Brand Leadership Is Not A Compliance Exercise

So yesterday a question came up about brand guidelines. Does anyone have examples, and if so can they share.
There are about a million examples. But they don't necessarily help you build a brand.

The critical first step, and what most organizations can't really cope with, is to think. Just stop, reflect, stop checking the iPhone for a minute, and make decisions that not everyone is going to like.

These are the questions that need to be asked. They are leadership questions, because where the ship is headed decides what color you paint the ship with and what you name it:
  • What are we good at? To the point where we are better than anybody else? 
  • What are we passionate about and why? 
  • Can we narrow that down to a very fine point? 
  • Can we make it distinct from anybody "comparable?"
  • Why is our offering relevant to the public?
  • Is it so important that they're willing to pay?
  • Are we a group of decent human beings, with values that support the rest of what we do?
Branding is surgery. At a very minimum, you cut out the cancer so the rest of the organism can live:
  • Are we ready to stop doing certain things and start doing others?
  • How about promoting people we aren't comfortable with, and letting others go who we are?
  • Are we willing to hire people with technical expertise we can't understand?
  • Are we willing to put different people in charge?
  • Will we confront and control toxic behaviors among the staff?
As a consultant I always wanted to do this stuff, and so did everybody else in the group.

But the customers always wanted guidelines, and pretty templates and graphics and fonts.

It is a lot easier after all to frame a poster with an asinine ad inside of it, than to really drill down and unearth the discomforts that pretty pictures paper over.

* All opinions my own.


Everything Good Is A "Bad Idea"

Love is improbable and often fails. But we seek it out anyway. Over and over again.

Children are love of a different kind; you invest with no serious hope of return. Rather, you do it for the giving.

Careers for passion are low-paying, insecure and can leave you working at two jobs instead of one. But enough of us choose that route because it feels right.

Many people give their lives and limbs for a cause.

Why are we so "irrational?" Economic theory would posit that self-aggrandizement makes more sense.

Because life is just too painful to bear when we death-walk through it, a bunch of fancy zombies in business suits.

The only thing that matters is alive. The only thing that makes alive is inconvenient meaning. 

Everything else - not worth getting up out of bed.

The "zombie" life is so incredibly unappealing. Even when you give it your all, nobody wants to be there.

The meaningful life is inconvenient. It's also real and feels good. It's where normal people want to be. And they spend their time and money where the meaning is at.

As consumers and as employees.

* All opinions my own.


Personal Branding As A Moral Enterprise

When I started out as a brand consultant one of the most important mantras I heard was "Your brand is your promise." (The other was, "You have a brand whether you like it or not.")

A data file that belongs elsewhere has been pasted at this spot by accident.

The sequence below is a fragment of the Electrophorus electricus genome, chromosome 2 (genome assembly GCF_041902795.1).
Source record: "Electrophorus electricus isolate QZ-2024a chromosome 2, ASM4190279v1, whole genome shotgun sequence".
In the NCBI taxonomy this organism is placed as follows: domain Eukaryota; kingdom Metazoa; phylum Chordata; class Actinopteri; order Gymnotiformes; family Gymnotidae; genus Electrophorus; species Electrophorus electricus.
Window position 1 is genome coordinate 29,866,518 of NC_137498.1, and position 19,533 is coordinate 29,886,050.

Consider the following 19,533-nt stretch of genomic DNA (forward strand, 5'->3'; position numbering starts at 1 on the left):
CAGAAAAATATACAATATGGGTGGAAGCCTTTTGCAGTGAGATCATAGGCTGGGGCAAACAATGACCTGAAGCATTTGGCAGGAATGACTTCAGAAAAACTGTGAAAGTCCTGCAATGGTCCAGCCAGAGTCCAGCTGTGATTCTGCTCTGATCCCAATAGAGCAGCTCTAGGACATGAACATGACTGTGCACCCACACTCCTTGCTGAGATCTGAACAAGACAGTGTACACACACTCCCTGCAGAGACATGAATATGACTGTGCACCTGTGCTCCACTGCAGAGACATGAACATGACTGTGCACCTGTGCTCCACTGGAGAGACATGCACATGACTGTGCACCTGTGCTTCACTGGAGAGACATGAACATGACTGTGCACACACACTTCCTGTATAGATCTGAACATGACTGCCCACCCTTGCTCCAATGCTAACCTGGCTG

In the commercial world, branding is clearly an activity undertaken for financial gain. Companies portray an image, hope to pay less for the image than what you take away from it, and pocket the difference between the two.

Personal branding is different. It is commonly thought of as your professional image, e.g. that you make yourself seem competent, confident - the kind of person someone would want to hire for their work skills.

That is part of it. But there's also a personal integrity part, and that part is much more important. If your apple is rotten at the core then nobody wants to do business with you.

All of us say that we are moral people. But our actions speak to whether we deliver. The consistency (or lack thereof) determines our brand.

If you look at personal branding as a moral enterprise, the terrain regarding brand-building becomes extraordinarily complex, sensitive and challenging. Not because most adults require guidance - most of us can tell right from wrong. But because we know that saying and doing are two completely different things.

So I think of branding as a spiritual thing. It is not easy or convenient. It may even be a career-limiting move. But it does feel good to be the kind of person you'd want to have working for you, if you had to check their references.

* All opinions my own.

Inspiration of the Day: "Joel Osteen #528 - Hit the Delete Button" (Video, full-length)

More than one devoutly religious Jewish person has told me they think Joel Osteen is a holy person who says the word of G-d. I'll be honest - his sermons often make me cry. It is as if G-d is literally speaking through him.

No matter who you are or what your faith, the motivational concepts he shares are universal.

This sermon is a particularly good one, especially if you literally use the computer a lot. In it Osteen talks about literally hitting the "delete" key whenever anyone tells you something that could limit your life's potential.

Turn it off! Turn it off!

Jewish people believe that thoughts follow deeds, hence we are commanded to do positive things whether we believe they make sense or not. Osteen says the reverse, "Our lives follow our thoughts."

Both are true. I know this much is true. When someone tries to block that light that G-d is shining on you, step out of their shadow and erase the memory completely from your mind.

You are blessed and it's a blessed day. Live in truth, live your conscience and live in the victory that comes from serving the One Above, in the way your soul tells you to be accurate.


 

* All opinions my own.

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